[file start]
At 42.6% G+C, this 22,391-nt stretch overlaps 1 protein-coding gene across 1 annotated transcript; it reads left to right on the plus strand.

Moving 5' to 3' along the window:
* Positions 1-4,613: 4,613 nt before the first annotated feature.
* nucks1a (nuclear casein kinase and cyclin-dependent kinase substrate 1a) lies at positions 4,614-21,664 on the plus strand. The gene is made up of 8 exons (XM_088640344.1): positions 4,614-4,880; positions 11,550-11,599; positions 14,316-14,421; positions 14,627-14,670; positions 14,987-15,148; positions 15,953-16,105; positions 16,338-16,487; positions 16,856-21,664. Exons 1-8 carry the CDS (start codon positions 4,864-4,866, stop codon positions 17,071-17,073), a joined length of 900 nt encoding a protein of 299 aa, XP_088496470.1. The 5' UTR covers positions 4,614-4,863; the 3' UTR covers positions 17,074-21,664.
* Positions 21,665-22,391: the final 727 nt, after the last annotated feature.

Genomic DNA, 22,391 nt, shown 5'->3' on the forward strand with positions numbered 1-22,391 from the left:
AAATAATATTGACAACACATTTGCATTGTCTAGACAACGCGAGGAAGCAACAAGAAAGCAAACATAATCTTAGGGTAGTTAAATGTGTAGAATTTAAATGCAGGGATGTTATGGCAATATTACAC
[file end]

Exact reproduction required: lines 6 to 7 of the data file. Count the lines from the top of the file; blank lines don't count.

Genomic DNA, 22,391 nt, shown 5'->3' on the forward strand with positions numbered 1-22,391 from the left:
AAATAATATTGACAACACATTTGCATTGTCTAGACAACGCGAGGAAGCAACAAGAAAGCAAACATAATCTTAGGGTAGTTAAATGTGTAGAATTTAAATGCAGGGATGTTATGGCAATATTACAC